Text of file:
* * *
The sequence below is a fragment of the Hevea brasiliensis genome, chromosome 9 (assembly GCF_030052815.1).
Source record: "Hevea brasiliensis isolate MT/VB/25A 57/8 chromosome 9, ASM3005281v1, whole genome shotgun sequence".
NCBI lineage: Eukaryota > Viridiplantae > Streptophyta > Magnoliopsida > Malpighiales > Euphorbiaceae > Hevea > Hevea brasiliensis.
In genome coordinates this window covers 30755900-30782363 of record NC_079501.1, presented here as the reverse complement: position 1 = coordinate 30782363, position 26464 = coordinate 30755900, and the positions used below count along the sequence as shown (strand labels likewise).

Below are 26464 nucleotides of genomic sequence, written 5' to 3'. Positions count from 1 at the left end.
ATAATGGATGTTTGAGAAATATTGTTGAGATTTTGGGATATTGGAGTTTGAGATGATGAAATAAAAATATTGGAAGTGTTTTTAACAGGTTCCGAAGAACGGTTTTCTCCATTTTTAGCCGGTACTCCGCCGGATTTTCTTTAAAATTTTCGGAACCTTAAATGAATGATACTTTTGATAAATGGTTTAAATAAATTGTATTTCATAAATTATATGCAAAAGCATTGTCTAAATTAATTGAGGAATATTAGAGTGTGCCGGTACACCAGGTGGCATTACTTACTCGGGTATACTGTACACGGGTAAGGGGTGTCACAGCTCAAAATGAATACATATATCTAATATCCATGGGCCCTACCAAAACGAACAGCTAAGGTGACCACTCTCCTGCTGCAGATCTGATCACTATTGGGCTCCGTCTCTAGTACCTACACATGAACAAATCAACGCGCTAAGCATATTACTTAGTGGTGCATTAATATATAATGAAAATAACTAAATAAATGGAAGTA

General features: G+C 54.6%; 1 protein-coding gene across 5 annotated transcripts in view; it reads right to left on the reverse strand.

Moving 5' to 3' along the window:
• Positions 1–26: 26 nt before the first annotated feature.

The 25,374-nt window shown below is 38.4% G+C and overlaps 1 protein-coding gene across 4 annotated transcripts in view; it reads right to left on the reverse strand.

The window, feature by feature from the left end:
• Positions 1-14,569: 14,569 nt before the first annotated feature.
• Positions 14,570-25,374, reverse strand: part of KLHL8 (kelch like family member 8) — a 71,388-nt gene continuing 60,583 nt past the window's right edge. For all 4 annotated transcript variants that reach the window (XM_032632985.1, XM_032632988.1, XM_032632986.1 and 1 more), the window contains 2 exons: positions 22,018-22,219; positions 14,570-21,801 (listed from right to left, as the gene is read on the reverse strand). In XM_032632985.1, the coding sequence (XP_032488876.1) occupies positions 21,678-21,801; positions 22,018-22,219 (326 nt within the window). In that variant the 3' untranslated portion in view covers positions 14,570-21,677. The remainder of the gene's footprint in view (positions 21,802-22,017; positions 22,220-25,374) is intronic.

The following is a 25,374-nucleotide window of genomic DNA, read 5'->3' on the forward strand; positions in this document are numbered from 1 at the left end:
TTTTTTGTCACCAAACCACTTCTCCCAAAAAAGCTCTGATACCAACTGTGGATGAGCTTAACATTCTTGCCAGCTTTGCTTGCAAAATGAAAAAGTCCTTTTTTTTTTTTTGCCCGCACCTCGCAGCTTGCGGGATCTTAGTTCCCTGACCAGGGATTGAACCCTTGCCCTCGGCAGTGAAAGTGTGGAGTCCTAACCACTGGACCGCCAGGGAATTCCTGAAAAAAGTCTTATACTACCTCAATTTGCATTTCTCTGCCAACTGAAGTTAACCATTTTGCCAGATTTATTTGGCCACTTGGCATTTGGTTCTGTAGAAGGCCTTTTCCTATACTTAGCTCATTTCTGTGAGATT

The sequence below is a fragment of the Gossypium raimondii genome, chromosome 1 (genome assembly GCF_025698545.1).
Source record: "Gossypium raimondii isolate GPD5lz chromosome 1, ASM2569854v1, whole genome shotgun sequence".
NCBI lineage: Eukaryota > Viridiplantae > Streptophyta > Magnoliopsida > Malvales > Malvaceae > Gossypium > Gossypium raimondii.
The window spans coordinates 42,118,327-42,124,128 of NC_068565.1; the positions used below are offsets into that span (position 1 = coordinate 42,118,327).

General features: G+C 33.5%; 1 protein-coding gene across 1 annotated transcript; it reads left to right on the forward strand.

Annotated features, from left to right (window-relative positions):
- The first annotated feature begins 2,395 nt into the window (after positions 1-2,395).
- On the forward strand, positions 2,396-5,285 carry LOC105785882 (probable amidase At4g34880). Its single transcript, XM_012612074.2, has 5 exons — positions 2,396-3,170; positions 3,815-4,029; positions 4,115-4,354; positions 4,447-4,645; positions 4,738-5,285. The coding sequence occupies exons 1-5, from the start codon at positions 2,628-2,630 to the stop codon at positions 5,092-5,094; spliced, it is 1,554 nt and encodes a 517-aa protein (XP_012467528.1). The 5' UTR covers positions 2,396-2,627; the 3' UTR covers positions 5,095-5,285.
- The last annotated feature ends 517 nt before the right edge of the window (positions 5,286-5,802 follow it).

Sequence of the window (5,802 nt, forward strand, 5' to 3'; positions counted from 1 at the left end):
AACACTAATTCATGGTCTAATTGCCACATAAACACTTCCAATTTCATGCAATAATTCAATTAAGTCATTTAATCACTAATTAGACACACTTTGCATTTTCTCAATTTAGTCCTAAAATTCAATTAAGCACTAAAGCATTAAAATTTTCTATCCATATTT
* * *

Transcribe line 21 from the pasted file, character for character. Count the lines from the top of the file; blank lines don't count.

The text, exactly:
Annotated features, from left to right (window-relative positions):